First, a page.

British Prime Minister Theresa May pressed Donald Trump for a trade deal between Britain and the United States after the US president arrived in the UK this evening.
At a banquet at Blenheim Palace Theresa May told President Trump that there was an "unprecedented" opportunity to do a deal that boosted jobs and growth in both countries.
But her address to Mr Trump at the Oxfordshire stately home - the birthplace of Winston Churchill - followed a Brussels press conference where the US leader highlighted divisions in Mrs May’s government over Brexit.
Addressing the US president in front of an audience of business leaders and senior ministers, Mrs May said: "As we prepare to leave the European Union, we have an unprecedented opportunity to do more.
"It's an opportunity to reach a free trade agreement that creates jobs and growth here in the UK and right across the United States.
"It's also an opportunity to tear down the bureaucratic barriers that frustrate business leaders on both sides of the Atlantic.
"And it's an opportunity to shape the future of the world through co-operation in advanced technology, such as artificial intelligence."
Britain and the US are the largest investors in each other's economies, with over a trillion dollars of investments between them, Mrs May, said, adding: "The strength and breadth of Britain's contribution to the US economy cannot be understated."
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Meanwhile, in an interview with the Sun newspaper, Donald Trump warned Theresa May that her Brexit plan could "kill" any UK-US trade deal because Britain would remain so closely aligned to the European Union.
The US president said he would have done the Brexit negotiations "much differently" and claimed the Prime Minister did not listen to his advice.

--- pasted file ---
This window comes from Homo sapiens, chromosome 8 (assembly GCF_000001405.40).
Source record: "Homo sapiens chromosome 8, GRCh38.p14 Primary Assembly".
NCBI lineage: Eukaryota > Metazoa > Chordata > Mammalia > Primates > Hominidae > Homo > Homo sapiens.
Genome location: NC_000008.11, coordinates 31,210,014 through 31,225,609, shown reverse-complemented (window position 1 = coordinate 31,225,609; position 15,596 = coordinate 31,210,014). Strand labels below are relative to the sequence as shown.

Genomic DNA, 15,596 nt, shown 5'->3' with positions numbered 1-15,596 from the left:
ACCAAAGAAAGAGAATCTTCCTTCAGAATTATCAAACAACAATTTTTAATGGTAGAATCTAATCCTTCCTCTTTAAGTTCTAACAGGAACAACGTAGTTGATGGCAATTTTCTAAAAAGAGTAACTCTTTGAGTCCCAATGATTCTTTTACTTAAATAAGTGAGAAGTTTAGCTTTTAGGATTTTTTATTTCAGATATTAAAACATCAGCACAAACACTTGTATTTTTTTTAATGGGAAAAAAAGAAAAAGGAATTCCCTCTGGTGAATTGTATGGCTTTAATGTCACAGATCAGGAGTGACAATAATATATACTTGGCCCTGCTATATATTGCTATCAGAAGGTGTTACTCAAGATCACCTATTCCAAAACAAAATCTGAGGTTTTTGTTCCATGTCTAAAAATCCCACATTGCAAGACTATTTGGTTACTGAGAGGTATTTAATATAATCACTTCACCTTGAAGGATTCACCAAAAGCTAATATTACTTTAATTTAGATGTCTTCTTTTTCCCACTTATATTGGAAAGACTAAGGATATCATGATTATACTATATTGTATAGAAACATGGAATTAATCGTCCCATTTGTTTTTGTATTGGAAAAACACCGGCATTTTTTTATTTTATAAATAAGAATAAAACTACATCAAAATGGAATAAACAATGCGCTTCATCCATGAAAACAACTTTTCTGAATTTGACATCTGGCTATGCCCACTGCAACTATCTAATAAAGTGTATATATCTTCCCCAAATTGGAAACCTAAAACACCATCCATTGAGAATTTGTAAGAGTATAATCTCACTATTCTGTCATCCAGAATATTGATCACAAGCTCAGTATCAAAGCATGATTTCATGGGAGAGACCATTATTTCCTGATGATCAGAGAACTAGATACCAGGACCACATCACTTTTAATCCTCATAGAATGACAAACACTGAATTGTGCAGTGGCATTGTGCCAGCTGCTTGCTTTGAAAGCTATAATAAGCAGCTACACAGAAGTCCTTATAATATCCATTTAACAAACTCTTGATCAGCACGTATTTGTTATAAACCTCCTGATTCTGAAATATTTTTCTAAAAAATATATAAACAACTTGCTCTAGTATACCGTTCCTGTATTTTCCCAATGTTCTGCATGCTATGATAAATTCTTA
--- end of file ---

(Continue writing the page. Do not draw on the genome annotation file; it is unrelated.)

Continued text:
Ahead of his arrival in London, Mr Trump described Britain as a "hot spot" that is in turmoil due to a political crisis over its decision to leave the European Union.
He also said that Brexit seems to be turning differently where Britain is getting partially involved again with the EU.
Mr Trump made the comments at an unscheduled press conference after a NATO summit in Brussels, where he said that Brexit happened because of immigration.
"I am going to a pretty hot spot right now with a lot of resignations."
However, he said, it was not for him to say what the UK should be doing but he would like to see them work out Brexit quickly.
"I would say that Brexit is Brexit, the people voted to break it up so I would imagine that's what they'll do".
He added it seemed as if the UK was "getting at least partially involved back with the European Union".
"I'd like to see them be able to work it out so it could go quickly," he said.
His four-day trip to the UK is expected to leave taxpayers with a police and security bill of up to £10m.
After spending the night at the US ambassador's official residence, Mr Trump will join Mrs May at a military base tomorrow to observe a joint counter-terrorism exercise involving UK and US special forces.
The two leaders will hold talks at Mrs May's country residence of Chequers where Russia, Brexit and the Middle East will top the agenda.
Mr Trump will then travel to Windsor Castle to meet Queen Elizabeth before heading to Scotland for a private part of the four-day visit, ahead of travelling to Helsinki for a summit with Russian President Vladimir Putin.
Opponents have threatened mass protests against the visit, but Mr Trump is expected to avoid areas such as central London where demonstrators could gather.
Speaking about the planned protests Mr Trump told reporters: "They like me a lot in the UK. I think they agree with me on immigration."
He added: "I think that's why Brexit happened."
He said he had warned his EU partners that "immigration is taking over Europe" during the NATO summit.
"Immigration is a very important thing and I told them today, the EU, the European Union, better be a very careful because immigration is taking over Europe and they better be very, very careful."
"I said that loud and clear."
Mrs May will be seeking to improve her often publicly strained relationship with the US president as she pushes for a post-Brexit trade deal with the US.
Mr Trump raised eyebrows when he went out of his way to praise Boris Johnson after he resigned as foreign secretary, while insisting it was up to the British people whether Mrs May remained in office or not.
The US president also suggested his summit with Mr Putin could prove to be the easiest part of his European tour compared with the NATO meeting and UK visit.
Tension could also be sparked as Mrs May expects the US president to remember the "malign behaviour" of Russia when he meets Mr Putin.
Downing Street has made it clear that Mrs May wants the US leader to raise issues such as the Salisbury nerve agent attack on former spy Sergei Skripal and his daughter Yulia at the meeting.
Additional reporting Fiona Mitchell